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I am looking for a way to automatically determine, e.g., that (a < 12) & (a < 3) & (c >= 4) is the same as (a < 3) & (c >= 4). I looked into Matlab's symbolic toolbox and SymPy in Python, but these are apparently only capable of simplifying purely Boolean logic (e.g., simplify(a & b | b & a) -> ans=(a & b))

Is there a way of using these symbolic math tools like described above?

Edit

As noted in the comment to @user12750353's answer, I would like to also simplify systems of relations that are concatenated with a Boolean OR, e.g., ((a < 12) & (a < 3) & (c >= 4)) | (a < 1).

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    Shouldn't the first expression be congruent to (a < 12) & (c >= 4)? Mathematically, this would make more sense, because all solutions of a < 3 are solutions of a < 12. Or, are we looking for the intersection of the inequalities, i.e. a < 12 ∩ a < 3?
    – Jacob Lee
    Mar 22, 2021 at 14:46
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    FWIW you can try fourier_elim in Maxima which implements a version of Fourier-Motzkin elimination. Mar 22, 2021 at 15:34
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    Is it always simple relational expressions like in your example? I think you can try using equivalents, like (a < 12) is the same as max(a+1,12)==12 (assuming a is an integer)
    – Mark H
    Mar 22, 2021 at 19:40
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    Actually, it seems like SymPy is buggy when it comes to using the max function in that way. Here, I'm testing it with (a <= 4) & (a <= 6) and it simplifies it to always False! simplify(Eq(Max(4, a), 4) & Eq(Max(6, a), 6)) => False. But if I evaluate that expression instead of simplifying it (Eq(Max(6,a),6) & Eq(Max(4,a),4)).subs({a:3}) I get True
    – Mark H
    Mar 22, 2021 at 20:36
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    @JacobLee: (a < 12) & (a < 3) is true when a < 3, not for larger values of a. The & operator is the Boolean AND, and corresponds to an intersection, not a union. OP is looking for a simplified expression that yields the same result for any given input. Mar 24, 2021 at 13:53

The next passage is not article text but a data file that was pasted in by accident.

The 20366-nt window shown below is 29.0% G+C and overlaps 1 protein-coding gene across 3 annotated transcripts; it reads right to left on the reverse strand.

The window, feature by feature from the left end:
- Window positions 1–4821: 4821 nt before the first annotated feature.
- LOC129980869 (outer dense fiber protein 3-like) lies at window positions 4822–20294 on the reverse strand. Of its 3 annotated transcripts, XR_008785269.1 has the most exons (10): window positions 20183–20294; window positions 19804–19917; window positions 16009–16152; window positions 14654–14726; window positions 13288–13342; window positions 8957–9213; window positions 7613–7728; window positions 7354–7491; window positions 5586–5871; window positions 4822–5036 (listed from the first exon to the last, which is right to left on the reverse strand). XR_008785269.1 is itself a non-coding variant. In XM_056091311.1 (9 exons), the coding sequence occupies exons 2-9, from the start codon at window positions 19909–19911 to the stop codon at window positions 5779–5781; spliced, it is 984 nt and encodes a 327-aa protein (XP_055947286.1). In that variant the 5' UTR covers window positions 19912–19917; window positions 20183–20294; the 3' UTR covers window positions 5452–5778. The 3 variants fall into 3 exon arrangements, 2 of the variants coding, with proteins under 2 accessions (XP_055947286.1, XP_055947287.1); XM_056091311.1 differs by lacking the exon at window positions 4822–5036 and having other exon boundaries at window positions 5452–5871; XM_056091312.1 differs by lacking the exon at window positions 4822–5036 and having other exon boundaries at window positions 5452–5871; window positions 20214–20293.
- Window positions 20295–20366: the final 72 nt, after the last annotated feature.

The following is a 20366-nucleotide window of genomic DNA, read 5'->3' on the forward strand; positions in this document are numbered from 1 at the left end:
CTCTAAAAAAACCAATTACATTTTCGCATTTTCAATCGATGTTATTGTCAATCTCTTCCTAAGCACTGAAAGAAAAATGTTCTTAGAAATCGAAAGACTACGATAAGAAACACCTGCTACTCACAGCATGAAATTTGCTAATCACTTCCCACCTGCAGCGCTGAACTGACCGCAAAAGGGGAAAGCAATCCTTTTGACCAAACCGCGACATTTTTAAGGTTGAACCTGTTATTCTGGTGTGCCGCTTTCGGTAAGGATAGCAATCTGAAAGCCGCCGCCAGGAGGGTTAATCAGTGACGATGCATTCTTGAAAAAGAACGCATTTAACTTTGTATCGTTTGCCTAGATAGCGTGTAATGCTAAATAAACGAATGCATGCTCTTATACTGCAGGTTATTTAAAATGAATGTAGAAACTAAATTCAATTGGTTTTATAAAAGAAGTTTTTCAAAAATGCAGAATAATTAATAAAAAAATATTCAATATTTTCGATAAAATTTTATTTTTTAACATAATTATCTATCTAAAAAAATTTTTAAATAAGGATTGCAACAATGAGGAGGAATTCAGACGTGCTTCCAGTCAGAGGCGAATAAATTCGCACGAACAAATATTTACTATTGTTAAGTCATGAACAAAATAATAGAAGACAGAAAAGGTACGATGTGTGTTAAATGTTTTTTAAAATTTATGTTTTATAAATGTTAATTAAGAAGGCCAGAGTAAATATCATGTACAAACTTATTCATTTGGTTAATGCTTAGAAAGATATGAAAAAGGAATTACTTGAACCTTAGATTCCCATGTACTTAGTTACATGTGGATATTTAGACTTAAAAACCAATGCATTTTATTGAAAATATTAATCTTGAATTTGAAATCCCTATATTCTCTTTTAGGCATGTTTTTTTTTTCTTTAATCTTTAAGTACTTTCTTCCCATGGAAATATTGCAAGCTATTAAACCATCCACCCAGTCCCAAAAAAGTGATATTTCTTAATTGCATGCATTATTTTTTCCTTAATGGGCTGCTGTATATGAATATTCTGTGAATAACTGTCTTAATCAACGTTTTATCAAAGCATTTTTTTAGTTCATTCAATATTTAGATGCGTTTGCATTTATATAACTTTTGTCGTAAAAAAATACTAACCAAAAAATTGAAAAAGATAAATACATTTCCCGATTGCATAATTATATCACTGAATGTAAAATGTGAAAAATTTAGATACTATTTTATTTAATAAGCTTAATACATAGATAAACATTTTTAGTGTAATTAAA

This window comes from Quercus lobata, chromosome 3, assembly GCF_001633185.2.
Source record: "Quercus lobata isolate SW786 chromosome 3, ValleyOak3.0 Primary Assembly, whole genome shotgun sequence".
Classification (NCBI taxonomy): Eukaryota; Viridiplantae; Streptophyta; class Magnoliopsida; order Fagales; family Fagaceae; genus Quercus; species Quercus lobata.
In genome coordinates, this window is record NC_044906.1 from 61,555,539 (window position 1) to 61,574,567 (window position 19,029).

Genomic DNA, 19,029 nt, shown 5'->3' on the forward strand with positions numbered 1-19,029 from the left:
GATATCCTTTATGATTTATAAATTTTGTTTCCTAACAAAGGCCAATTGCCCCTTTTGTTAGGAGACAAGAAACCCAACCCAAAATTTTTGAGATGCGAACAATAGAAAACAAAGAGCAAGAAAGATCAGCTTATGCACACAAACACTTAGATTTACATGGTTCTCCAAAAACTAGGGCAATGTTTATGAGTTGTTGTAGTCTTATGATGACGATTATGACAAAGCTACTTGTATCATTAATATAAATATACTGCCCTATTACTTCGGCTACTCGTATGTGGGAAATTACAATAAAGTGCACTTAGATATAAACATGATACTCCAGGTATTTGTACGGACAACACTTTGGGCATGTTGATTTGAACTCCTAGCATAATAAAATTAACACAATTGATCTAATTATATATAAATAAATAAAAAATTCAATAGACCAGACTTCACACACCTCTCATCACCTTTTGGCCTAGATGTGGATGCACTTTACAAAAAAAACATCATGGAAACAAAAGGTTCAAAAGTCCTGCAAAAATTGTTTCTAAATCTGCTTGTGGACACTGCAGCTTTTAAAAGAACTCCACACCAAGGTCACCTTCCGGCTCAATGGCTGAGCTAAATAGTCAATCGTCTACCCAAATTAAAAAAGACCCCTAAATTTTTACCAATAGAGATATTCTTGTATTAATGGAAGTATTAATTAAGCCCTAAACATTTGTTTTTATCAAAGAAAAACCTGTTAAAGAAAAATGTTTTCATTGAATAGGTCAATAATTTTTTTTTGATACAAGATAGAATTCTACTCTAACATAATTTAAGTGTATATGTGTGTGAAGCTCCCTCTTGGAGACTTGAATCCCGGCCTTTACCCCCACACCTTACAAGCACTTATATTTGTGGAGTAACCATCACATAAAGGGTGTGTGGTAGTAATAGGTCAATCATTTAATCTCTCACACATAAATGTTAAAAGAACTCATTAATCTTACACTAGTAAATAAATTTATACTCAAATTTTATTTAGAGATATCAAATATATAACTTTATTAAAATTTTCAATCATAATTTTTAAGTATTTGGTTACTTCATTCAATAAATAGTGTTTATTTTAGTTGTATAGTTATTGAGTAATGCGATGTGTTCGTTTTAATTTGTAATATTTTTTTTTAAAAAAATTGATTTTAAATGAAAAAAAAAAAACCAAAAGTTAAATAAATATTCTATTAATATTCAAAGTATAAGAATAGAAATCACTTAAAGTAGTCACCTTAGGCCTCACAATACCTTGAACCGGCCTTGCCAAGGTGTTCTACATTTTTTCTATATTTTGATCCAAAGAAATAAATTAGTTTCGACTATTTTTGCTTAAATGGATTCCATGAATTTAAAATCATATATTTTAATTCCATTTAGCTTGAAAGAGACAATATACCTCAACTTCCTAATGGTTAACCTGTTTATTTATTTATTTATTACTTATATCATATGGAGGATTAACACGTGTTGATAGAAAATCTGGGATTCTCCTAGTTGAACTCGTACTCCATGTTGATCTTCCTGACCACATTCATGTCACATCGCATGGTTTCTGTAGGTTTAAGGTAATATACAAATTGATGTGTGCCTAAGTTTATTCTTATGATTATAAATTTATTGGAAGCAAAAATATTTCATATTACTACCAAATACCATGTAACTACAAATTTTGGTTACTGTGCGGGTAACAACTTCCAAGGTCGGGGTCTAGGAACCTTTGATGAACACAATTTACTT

2 Answers 2

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+50

SymPy sets can be used to do univariate simplification, e.g. ((x < 3) & (x < 5)).as_set() -> Interval.open(-oo, 3) and sets can be converted back to relationals. The following converts a complex expression to cnf form, separates args with respect to free symbols and simplifies those that are univariate while leaving multivariate arguments unchanged.

def f(eq):
    from collections import defaultdict
    from sympy import to_cnf, ordered
    cnf = to_cnf(eq)
    args = defaultdict(list)
    for a in cnf.args:
        args[tuple(ordered(a.free_symbols))].append(a)
    _args = []
    for k in args:
        if len(k) == 1:
            _args.append(cnf.func(*args[k]).as_set().as_relational(k[0]))
        else:
            _args.append(cnf.func(*args[k]))
    return cnf.func(*_args)

For example:

>>> from sympy.abc import a, c
>>> f((a < 1) | ((c >= 4) & (a < 3) & (a < 12)))
(a < 3) & ((c >= 4) | (a < 1))
3

You can take a look in sympy inequality solvers for some options.

I could apply reduce_inequalities to your problem

from sympy.abc import a, c
import sympy.solvers.inequalities as neq
t = neq.reduce_inequalities([a < 12, a < 3, c >= 4])

And it results (4 <= c) & (-oo < a) & (a < 3) & (c < oo)

It also works with some more complex examples enter image description here

as long as you have one variable per inequality.

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    Thank you, that works great! Is it also possible, though, to work out systems with alternative conditions (i.e., Boolean OR)? Like ((a < 12) & (c >= 4) & (a < 3)) | (a < 1)
    – japhwil
    Mar 23, 2021 at 17:29
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    I am not sure if when you have only linear equations and you are intersecting them you have a simple domain. If you have a complicated logic I would try to put it in the conjunctive normal form, simplify each term separately. Then simplify the pairs of terms that have overlaps. But this is a whole new program.
    – Bob
    Mar 23, 2021 at 18:06

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